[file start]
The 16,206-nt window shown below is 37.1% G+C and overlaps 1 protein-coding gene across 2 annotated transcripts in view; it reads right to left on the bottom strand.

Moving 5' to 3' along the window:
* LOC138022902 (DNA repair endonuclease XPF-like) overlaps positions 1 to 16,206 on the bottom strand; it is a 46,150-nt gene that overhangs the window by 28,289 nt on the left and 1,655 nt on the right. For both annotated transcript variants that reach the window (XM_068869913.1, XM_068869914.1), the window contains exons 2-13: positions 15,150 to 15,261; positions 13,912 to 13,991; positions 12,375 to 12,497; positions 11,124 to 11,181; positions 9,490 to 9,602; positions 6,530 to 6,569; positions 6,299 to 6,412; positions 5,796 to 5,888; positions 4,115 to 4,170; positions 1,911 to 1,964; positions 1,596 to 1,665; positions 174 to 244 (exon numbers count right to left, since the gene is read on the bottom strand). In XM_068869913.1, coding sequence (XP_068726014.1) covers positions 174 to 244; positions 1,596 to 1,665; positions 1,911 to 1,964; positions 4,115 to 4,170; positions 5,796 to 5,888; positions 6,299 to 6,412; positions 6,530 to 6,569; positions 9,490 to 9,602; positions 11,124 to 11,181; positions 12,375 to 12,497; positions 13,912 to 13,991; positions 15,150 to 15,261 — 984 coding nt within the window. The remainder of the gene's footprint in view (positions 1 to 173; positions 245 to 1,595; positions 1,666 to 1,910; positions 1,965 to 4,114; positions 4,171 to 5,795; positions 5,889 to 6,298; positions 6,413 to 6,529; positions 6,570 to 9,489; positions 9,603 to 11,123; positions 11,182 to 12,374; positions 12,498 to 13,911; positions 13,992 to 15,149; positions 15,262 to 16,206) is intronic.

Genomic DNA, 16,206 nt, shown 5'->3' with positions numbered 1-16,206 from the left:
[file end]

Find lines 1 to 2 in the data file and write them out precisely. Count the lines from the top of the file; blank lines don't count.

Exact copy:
The 16,206-nt window shown below is 37.1% G+C and overlaps 1 protein-coding gene across 2 annotated transcripts in view; it reads right to left on the bottom strand.

Moving 5' to 3' along the window: